A total of 58 subjects were included in the study. Subject characteristics included age, gender, hair amount (thickness), hair length and number of applications. The subjects were aged between 3.5 and 13 years old, with a mean of nearly 7 years (6.98) and a standard deviation of 1.73, as summarized in Fig. 1. Although study eligibility called for subjects ages 3–12, one 13 year old student was inadvertently enrolled. Statistical analysis showed that age did not affect the rate of decrease in the presence of viable eggs due to treatment, i.e. there was no difference in the effectiveness of the treatment with age.
Definitions for hair amount and hair length were not supplied on the questionnaire and were determined by the school nurse and/or the parent filling out the form with the nurse’s assistance. The inclusion of these characteristics was mainly to explore the possibility of varying product effectiveness with these characteristics. No significant differences in effectiveness were found with respect to gender, age or hair characteristics. Table 1 displays summary statistics of the data.
We enrolled 97 subjects from six schools, resulting in 58 evaluable charts. The 39 subjects not evaluable were excluded due to reasons detailed in Table 2, including issues with documentation (incomplete or missing study forms) or not meeting inclusion criteria.
The study included a comparison group in which those opting to use a treatment other than LiceMD could enroll and still be followed for outcomes according to the same criteria in the experimental arm. All subjects chose to enroll in the experimental arm of the study.
The data consist of counts of live lice and viable eggs found in 58 subjects at baseline (Day 0) and on Day 1, Day 7, and Day 14 after treatment as shown in Fig. 2. After one day of treatment, 98.30 % of subjects (57 of 58) were free of live lice and 55.20 % (32 of 58) were free of viable eggs. At diagnosis, 55 subjects had viable eggs with three subjects meeting enrollment criteria for three or more live lice. On day 14 of the study, 96.50 % of subjects (55 of 57) were still free of live lice, and 80.70 % (46 of 57) were free of viable eggs. If a child was still found with live lice on day 14, the school nurse notified the guardian to discuss further treatment options, as subjects could not immediately re-enroll in the study. The removal of eggs was facilitated by the viscosity of the product and the lice comb provided, which together eased removal.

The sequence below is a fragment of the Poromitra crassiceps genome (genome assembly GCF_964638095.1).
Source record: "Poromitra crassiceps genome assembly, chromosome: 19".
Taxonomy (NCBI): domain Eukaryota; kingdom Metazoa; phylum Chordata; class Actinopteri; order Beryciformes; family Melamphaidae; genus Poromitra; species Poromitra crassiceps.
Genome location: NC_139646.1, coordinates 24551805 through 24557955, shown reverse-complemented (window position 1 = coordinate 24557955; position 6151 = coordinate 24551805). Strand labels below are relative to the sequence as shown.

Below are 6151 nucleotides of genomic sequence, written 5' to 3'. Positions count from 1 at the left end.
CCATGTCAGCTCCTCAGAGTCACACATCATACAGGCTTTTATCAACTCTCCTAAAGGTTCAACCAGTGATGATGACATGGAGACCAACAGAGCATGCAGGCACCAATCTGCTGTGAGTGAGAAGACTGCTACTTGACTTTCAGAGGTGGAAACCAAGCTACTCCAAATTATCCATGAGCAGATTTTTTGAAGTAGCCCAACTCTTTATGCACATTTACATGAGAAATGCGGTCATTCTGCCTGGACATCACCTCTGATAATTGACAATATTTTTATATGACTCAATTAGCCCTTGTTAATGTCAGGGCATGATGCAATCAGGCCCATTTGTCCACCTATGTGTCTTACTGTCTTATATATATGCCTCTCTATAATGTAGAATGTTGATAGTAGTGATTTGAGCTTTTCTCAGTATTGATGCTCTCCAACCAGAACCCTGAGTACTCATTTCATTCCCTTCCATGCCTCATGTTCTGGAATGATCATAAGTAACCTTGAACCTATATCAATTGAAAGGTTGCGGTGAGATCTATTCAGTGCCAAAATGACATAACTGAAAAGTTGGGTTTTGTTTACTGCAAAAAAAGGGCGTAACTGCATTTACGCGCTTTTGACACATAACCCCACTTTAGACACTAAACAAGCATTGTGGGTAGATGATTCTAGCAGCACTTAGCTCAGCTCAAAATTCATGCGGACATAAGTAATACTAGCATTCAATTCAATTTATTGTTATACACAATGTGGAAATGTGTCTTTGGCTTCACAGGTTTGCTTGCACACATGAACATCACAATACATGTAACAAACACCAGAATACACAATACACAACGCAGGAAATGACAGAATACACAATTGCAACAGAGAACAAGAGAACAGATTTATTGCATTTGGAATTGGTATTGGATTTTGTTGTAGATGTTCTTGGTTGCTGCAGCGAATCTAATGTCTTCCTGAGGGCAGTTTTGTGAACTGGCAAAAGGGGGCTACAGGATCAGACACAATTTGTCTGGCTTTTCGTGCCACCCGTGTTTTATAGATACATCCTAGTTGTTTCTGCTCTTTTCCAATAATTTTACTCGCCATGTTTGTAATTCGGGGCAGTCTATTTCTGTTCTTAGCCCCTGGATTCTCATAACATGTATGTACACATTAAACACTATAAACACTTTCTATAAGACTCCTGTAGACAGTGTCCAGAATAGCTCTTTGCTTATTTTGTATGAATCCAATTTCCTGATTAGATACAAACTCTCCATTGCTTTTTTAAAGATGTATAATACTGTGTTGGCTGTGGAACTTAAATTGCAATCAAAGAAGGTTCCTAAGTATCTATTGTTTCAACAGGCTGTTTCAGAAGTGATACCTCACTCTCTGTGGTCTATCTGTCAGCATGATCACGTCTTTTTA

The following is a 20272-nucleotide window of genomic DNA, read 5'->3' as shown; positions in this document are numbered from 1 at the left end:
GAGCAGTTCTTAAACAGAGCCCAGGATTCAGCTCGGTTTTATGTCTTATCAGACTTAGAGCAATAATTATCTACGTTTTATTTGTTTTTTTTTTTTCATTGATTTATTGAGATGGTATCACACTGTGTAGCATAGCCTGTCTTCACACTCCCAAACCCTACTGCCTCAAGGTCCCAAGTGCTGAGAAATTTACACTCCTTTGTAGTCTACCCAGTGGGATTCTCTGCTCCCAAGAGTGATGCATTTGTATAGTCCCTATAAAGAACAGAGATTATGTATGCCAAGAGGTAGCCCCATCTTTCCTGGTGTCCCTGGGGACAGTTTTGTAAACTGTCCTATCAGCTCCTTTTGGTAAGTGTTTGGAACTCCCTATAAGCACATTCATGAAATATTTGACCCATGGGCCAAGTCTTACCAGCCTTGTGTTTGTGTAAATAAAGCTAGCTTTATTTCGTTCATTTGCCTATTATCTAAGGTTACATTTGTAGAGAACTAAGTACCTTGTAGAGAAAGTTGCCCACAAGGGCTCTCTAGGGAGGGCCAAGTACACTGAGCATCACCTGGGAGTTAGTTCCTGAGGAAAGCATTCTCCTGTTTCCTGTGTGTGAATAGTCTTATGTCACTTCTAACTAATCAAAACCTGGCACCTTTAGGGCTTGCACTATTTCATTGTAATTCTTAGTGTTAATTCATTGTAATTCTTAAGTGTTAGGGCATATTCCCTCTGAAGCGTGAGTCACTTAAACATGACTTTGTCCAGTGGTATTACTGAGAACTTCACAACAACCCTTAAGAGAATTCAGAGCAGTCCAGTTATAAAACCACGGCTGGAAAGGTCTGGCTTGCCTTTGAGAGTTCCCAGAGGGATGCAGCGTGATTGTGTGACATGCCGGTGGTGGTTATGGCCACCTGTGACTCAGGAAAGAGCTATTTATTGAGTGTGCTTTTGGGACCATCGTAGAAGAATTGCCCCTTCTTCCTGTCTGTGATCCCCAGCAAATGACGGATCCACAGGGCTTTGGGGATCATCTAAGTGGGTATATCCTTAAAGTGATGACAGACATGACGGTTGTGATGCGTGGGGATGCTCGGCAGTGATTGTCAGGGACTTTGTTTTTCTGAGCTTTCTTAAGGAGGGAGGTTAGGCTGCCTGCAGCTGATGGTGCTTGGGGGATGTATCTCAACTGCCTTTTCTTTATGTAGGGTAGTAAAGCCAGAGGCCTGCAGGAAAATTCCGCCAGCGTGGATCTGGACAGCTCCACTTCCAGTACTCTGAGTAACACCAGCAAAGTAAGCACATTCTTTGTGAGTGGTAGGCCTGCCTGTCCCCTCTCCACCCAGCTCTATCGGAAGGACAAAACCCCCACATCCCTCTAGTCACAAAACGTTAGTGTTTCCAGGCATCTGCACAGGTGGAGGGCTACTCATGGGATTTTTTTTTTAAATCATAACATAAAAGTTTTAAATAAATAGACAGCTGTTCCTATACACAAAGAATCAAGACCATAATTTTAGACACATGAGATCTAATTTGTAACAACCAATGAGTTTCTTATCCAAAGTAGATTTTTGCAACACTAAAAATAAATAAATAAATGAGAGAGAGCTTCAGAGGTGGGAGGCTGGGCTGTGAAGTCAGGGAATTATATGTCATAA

Of the 58 subjects, 43 received a total of one treatment, ten received two treatments and five received three treatments [Table 1]. Subjects received a second or third treatment if lice or viable eggs were confirmed by the school nurse.
All subjects were monitored by the school nurse at baseline and throughout the study period for adverse effects, including scalp erythema, excoriation, flaking and edema. One adverse event was reported by a parent/guardian during the study, which was transcribed by the school nurse on the Adverse Event Report form as “Irritation on cheek at time of shampoo application” which occurred “10 min after shampoo was washed off.” The nurse also reported that the irritation lasted 10 min and that no medical attention was needed. There were no reports of significant adverse events during the study. Overall, scalp conditions as assessed by the school nurse improved during the two week study period: 10 subjects (17.5 %) reported mild to moderate scalp erythema on day 1, compared with only one subject (1.7 %) on day 14; 8 subjects (14.3 %) reported mild scalp excoriation on day 1, with none reporting on day 14.